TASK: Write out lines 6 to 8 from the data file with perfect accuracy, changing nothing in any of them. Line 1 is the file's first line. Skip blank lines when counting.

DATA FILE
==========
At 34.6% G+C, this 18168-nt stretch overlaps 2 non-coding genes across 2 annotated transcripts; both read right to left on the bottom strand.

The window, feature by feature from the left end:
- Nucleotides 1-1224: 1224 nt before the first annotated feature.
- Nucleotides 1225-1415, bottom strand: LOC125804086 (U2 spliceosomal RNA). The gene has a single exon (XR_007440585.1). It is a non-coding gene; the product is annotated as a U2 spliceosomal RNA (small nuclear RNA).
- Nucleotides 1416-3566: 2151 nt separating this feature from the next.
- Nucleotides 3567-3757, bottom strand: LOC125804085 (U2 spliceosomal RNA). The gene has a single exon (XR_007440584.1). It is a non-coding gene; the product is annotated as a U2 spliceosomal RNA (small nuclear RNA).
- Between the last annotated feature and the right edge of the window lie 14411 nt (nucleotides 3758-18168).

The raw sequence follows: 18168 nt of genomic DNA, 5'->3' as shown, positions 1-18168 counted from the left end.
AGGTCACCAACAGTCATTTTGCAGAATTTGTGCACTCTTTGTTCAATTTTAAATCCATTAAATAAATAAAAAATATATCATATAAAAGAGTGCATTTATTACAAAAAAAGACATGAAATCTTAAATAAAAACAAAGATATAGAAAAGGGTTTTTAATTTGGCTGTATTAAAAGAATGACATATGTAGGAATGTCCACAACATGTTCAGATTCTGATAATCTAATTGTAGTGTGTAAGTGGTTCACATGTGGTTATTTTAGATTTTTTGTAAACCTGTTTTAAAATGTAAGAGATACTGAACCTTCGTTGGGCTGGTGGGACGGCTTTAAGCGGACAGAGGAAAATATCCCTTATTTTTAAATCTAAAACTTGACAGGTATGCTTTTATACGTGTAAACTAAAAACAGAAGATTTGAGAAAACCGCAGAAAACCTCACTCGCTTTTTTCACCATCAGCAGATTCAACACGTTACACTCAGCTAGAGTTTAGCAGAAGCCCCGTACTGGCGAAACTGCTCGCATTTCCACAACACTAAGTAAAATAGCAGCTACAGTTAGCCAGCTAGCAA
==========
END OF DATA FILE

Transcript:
- Nucleotides 3567-3757, bottom strand: LOC125804085 (U2 spliceosomal RNA). The gene has a single exon (XR_007440584.1). It is a non-coding gene; the product is annotated as a U2 spliceosomal RNA (small nuclear RNA).
- Between the last annotated feature and the right edge of the window lie 14411 nt (nucleotides 3758-18168).

The raw sequence follows: 18168 nt of genomic DNA, 5'->3' as shown, positions 1-18168 counted from the left end.